Accounting adjustments may still have their place with some countries in the voluntary market, especially given that any risk of displacing host country mitigation may grow as NDCs and climate policy improve. At Verra, we are developing our systems and processes to identify where host countries indicate they will apply accounting adjustments, as well as where units are used for different types of corporate claims. We also expect that host countries, over time, will probably increase their use of accounting adjustments for the voluntary market.
However, we must recognize that there are multiple ways that host countries can work with voluntary market actors to provide further assurance that mitigation is being strengthened rather than weakened, and that the ambition of NDCs is being accelerated rather than undermined.
Aligning Verra’s crediting programs to the Paris Agreement
We look forward to a positive outcome on the Article 6 rules in Glasgow and will develop further guidance next year in areas where Verra’s crediting programs need alignment.
Facilitating different accounting approaches will be a core component of this, building on work already done on Verra’s programs. For example, there may need to be more clarification of where different accounting approaches are most appropriate under various NDC and country circumstances and how this may evolve as NDCs and countries’ climate policies become stronger and broaden their coverage. Where host countries commit to making accounting adjustments under Article 6, information will need to be managed and made publicly available.
This alignment may also need to consider Verra’s processes for setting baselines and assessing the additionality of projects. These will need to take full account of undertakings that host countries set out in their NDCs and climate policies, as well as the base level of emissions performance that can reasonably be expected in the absence of projects but in the context of strengthening mitigation ambition under the Paris Agreement.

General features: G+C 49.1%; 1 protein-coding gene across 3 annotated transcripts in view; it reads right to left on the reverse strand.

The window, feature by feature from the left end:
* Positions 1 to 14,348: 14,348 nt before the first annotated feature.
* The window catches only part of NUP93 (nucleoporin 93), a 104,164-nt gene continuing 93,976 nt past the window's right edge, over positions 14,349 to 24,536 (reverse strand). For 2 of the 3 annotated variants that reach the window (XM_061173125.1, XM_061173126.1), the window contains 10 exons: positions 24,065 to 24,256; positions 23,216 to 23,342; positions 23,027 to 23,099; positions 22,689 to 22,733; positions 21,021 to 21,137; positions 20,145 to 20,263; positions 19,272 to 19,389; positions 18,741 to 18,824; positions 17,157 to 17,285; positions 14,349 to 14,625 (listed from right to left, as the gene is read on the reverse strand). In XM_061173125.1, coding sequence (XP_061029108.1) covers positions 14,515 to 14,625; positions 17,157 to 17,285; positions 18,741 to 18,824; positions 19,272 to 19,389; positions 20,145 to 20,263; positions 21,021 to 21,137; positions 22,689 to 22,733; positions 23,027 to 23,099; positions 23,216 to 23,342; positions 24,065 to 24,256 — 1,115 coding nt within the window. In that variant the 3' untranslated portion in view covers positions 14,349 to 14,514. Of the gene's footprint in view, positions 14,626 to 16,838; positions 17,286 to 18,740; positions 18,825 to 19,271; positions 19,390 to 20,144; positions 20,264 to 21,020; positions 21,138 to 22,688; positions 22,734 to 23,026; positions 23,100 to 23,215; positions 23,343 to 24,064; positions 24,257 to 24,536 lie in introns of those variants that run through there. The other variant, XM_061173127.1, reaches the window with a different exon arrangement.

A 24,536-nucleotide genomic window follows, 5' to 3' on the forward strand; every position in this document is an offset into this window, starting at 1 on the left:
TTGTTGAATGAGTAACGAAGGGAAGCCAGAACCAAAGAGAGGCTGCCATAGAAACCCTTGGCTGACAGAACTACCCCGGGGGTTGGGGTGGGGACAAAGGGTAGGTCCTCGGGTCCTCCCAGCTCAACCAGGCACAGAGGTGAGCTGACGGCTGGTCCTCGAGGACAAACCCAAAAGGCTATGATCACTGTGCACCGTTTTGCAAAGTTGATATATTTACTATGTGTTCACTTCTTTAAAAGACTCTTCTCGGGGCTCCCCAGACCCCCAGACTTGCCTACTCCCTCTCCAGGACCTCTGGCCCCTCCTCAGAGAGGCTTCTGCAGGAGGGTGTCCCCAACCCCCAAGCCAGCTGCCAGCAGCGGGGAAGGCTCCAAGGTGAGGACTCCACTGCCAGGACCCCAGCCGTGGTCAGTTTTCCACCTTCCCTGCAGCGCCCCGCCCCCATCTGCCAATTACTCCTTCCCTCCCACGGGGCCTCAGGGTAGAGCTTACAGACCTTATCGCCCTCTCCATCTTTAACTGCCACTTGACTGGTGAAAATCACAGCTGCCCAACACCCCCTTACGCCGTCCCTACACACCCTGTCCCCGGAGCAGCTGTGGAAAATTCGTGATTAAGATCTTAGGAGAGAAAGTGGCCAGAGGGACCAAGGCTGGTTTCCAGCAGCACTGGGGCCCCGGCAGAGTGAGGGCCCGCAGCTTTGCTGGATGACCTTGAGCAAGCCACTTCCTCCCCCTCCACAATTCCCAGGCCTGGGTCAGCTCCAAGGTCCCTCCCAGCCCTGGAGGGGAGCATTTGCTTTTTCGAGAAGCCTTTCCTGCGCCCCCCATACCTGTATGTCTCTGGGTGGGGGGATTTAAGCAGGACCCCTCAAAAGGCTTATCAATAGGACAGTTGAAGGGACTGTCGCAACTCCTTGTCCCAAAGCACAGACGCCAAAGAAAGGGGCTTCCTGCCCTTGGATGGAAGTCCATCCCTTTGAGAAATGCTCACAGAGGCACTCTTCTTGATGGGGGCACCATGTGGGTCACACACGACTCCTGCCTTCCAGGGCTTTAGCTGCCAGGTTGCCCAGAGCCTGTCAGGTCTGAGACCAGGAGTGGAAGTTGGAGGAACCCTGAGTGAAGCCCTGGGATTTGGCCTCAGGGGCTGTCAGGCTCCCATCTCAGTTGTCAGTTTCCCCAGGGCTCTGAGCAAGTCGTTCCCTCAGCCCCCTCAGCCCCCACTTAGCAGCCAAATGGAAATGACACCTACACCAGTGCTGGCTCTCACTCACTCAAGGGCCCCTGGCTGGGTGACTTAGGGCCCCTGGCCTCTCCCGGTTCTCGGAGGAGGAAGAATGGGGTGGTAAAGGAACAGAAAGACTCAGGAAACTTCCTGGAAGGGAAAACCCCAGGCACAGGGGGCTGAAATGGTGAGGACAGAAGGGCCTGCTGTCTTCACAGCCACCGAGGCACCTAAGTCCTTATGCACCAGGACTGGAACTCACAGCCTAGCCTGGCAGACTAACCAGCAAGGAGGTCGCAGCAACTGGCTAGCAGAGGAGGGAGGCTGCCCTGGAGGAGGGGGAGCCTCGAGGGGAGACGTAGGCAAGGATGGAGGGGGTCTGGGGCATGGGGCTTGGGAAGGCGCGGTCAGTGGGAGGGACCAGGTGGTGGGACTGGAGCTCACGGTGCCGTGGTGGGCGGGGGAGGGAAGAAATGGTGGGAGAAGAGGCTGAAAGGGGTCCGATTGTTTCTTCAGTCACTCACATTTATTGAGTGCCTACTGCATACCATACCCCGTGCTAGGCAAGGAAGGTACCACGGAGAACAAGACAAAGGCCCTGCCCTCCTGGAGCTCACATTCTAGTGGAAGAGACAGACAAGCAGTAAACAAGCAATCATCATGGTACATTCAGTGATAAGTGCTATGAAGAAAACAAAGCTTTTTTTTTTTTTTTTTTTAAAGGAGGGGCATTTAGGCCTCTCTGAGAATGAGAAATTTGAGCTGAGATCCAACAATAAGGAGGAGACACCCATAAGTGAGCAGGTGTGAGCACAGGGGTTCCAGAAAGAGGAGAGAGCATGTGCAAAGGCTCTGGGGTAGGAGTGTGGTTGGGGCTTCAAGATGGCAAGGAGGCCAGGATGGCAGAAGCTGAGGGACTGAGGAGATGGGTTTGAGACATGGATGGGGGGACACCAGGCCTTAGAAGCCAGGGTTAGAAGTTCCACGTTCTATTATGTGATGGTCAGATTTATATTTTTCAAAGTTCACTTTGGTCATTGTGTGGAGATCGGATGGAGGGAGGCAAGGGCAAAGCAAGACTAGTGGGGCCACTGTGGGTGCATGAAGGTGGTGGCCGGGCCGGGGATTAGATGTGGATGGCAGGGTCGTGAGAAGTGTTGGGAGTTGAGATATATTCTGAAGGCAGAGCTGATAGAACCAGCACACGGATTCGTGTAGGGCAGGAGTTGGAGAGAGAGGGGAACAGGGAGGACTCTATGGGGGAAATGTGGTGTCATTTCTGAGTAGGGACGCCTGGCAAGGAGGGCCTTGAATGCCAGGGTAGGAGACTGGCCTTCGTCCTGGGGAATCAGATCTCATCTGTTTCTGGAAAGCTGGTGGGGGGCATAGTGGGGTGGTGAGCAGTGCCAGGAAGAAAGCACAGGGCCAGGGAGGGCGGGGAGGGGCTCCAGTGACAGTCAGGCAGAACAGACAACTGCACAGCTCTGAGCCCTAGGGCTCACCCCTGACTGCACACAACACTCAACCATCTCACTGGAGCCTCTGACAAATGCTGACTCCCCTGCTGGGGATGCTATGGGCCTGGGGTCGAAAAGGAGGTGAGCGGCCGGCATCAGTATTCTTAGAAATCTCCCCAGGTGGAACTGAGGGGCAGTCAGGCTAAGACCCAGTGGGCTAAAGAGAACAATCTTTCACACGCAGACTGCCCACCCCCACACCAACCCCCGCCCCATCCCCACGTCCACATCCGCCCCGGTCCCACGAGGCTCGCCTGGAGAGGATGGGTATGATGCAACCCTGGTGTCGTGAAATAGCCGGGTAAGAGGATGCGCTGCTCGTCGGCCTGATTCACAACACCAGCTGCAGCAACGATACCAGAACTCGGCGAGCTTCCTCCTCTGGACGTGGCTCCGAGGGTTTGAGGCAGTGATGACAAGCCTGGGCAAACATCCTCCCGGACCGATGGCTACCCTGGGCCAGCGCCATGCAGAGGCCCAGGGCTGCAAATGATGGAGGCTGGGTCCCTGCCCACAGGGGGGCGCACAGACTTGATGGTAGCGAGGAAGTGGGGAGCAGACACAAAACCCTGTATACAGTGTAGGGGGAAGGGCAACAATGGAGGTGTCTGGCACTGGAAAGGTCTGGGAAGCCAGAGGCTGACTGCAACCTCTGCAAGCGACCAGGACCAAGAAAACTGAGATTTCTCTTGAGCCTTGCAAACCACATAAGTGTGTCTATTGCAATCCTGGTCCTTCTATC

Work on such guidance will need to feed into broader work we are doing to capture the implications of the different claims that companies can make as a result of their voluntary market activities and to ensure greater linkage between our registry and systems outside, such as other registries and market exchanges. We are working together with others through initiatives on claims and quality, such as the VCMI, the TSVCM and SBTi, and initiatives to connect systems, such as the World Bank’s Climate Warehouse and other processes.
At Verra, we often like to think we are working ourselves out of a job. But we remain far from the moment when the voluntary carbon market no longer has value to add. It contributes essential investment and support for global climate action and helps countries achieve and grow their mitigation ambition. Aligning the voluntary market with the Paris Agreement will continue the safeguards for its integrity and usher in greater integration, but this does not mean markets that are uniform across the spectrum. Where there are grounds for difference, we should welcome the diversity and leverage it to incentivize still more participants to join.